An increasing number of businesses are including an online course as part of their product lineup. Providing an educational opportunity is often a great way to engage with clients and followers; businesses that offer an online course find that it’s a way to provide value at a nominal cost. The company shares some knowledge, the customers are empowered, and the relationship between the two is strengthened.


However, an online course isn’t exactly a Field of Dreams proposition. You might build a course, and it might be excellent, but that doesn’t mean students will automatically come to it. If your business is getting ready to go live with an online course, read on. Here are seven things you’ll want to keep in mind as you get ready to launch.


  1. Course content is king.

Anyone who works in education can tell you that a big part of running any course is planning. Spend some time (or a lot of time) creating helpful lessons that progress logically and teach valuable insight. You want to create a good product that will generate positive buzz and create curiosity among potential students. However, you also don’t want to overwhelm your students. If you’ve got a lot of content, you might consider breaking it into two courses to keep it all manageable for everyone.


  1. What’s your course enrollment structure?

There are two ways to handle the enrollment for your online course. The first is to have enrollments ongoing: students can sign up at any time and complete the class within the allotted time. The second is to have enrollment periods and have students do the course concurrently. There are pros and cons to each approach, though neither one is necessarily better than the other. The key is to find the enrollment structure that will work for you.


  1. Keep the look consistent.

Your online course should still look like it’s a product from your business. This means that all of the design should look consistent with the rest of your brand. Pay close attention to the look of your course, and bring in a designer if necessary to keep a uniform aesthetic.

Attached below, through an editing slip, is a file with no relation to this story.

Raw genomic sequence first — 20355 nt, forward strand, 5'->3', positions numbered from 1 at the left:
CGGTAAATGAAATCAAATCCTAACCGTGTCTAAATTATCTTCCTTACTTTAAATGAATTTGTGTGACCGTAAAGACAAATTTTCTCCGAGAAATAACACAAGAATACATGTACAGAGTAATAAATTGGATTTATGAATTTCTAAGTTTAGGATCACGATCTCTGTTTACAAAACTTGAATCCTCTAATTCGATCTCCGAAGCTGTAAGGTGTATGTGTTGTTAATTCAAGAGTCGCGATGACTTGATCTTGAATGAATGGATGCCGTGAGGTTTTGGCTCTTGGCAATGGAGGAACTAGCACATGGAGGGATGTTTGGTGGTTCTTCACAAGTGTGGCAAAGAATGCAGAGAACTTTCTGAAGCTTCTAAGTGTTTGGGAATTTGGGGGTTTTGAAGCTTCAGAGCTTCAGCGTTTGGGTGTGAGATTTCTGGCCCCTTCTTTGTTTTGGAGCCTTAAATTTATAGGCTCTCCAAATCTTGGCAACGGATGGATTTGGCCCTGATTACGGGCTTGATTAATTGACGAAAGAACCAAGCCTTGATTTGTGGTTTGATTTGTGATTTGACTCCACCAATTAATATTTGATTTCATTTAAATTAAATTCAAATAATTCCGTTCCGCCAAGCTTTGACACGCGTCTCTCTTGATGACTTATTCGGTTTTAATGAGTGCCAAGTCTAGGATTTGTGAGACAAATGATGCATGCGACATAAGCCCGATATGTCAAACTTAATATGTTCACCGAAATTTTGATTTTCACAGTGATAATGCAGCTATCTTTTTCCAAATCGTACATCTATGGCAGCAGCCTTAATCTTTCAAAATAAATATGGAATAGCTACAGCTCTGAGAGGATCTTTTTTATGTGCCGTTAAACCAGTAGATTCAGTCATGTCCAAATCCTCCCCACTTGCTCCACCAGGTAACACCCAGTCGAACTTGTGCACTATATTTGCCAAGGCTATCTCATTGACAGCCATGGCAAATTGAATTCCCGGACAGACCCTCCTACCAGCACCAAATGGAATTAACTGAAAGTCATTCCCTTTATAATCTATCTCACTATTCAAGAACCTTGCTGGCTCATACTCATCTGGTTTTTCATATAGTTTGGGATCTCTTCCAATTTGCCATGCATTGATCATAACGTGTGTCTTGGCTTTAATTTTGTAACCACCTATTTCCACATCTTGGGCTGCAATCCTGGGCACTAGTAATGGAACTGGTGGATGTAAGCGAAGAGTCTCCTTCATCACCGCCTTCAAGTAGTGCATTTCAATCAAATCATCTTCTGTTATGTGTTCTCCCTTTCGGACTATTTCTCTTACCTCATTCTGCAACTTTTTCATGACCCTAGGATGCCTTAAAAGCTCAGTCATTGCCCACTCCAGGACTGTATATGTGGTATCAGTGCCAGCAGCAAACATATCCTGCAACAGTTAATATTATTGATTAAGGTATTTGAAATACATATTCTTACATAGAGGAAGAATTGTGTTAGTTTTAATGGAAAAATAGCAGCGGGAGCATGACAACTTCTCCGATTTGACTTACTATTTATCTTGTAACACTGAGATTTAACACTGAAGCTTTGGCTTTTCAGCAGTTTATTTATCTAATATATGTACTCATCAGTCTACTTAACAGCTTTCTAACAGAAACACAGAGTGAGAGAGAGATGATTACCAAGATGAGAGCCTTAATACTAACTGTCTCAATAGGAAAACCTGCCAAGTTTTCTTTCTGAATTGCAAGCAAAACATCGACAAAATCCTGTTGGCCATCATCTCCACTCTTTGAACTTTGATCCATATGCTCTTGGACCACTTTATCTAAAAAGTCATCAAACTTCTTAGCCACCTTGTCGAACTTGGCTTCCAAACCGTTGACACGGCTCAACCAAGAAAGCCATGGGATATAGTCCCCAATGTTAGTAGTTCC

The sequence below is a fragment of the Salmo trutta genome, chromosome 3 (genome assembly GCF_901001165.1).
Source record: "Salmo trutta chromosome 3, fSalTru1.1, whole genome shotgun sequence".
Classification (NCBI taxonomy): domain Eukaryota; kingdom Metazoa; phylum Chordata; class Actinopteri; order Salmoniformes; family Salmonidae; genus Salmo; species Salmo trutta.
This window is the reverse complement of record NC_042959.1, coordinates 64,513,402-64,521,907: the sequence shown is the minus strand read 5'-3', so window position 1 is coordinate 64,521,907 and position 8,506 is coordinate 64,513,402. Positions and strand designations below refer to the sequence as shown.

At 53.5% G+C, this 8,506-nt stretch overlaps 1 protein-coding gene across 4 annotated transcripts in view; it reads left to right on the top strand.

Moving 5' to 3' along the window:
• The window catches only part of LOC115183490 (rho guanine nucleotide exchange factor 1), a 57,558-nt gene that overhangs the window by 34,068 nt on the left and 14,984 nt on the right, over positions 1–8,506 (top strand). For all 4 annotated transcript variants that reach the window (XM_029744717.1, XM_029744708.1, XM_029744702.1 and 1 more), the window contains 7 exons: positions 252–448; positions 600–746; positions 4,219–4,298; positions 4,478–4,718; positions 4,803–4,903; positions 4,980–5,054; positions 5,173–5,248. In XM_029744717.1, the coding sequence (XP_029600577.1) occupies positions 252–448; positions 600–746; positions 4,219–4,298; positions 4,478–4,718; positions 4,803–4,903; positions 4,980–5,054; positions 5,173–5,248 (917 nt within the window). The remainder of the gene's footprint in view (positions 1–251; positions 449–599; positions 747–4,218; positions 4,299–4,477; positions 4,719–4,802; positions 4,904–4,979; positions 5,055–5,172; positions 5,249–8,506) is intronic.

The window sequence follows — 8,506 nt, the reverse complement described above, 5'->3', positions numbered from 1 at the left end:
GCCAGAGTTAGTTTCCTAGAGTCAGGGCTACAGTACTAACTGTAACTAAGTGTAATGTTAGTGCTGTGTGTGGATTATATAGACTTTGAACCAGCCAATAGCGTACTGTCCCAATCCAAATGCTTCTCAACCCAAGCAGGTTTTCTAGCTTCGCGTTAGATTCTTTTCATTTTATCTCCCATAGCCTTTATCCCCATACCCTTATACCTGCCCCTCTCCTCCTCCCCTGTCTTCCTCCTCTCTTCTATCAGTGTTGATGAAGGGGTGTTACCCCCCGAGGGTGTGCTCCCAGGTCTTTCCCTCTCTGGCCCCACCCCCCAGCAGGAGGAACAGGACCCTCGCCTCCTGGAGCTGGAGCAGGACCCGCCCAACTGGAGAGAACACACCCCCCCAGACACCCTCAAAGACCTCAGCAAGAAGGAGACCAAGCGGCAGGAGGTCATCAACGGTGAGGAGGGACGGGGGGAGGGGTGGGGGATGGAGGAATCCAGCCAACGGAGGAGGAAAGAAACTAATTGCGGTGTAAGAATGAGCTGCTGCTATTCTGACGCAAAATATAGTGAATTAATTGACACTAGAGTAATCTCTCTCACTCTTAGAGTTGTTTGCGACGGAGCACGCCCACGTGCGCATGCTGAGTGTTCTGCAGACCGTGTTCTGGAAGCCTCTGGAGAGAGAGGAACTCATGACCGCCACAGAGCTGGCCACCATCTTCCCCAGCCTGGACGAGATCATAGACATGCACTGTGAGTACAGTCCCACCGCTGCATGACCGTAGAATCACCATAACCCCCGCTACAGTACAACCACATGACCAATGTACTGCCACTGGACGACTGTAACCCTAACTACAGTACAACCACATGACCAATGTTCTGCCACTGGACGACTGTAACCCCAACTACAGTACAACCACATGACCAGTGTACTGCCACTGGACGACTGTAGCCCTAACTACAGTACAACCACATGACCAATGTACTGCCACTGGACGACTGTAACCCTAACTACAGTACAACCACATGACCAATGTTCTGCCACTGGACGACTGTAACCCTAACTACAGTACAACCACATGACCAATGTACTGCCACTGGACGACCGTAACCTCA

1. Price your course accordingly.

This is a tough step in preparing your online course because you have to ask yourself a hard question: what’s the value of your information? Price it too high, and you run the risk of pricing out a lot of potential students. Price it too low, and you increase the likelihood of students who don’t take it seriously or who see your company as putting out lower quality products. The goal is to find that sweet spot between affordability and perceived value.


  1. Promote it properly.

Here’s where that Field of Dreams analogy really comes into play. You may have a great course, but how will potential students know? Like any other product or service, you’ll want to promote your online course through the usual channels: social media, email newsletters, your website, and so on. As part of your marketing, you can even offer discounts for your course to entice potential students who may be on the fence about it.


  1. Offer a free preview.

What will students learn in your course? You’ll certainly want to make an outline and overview available, but you may also consider offering the first lesson (or part of the first lesson) for free. If people like it, they can confidently sign up for the course knowing that it’s for them. If people don’t like it, they won’t sign up, and you won’t be plagued with unhappy students demanding refunds.


  1. Most of all, be patient.

Online education is still a new field, and learning how to teach in the digital realm is a learning process in and of itself. Your first course, or the first iteration of your course, probably won’t be as good as it should be, and you probably won’t get as many students as you were hoping to get, but that’s OK. Stay patient, tweak your content as needed, keep promoting, and work toward a course that’s engaging and useful for as many students as possible.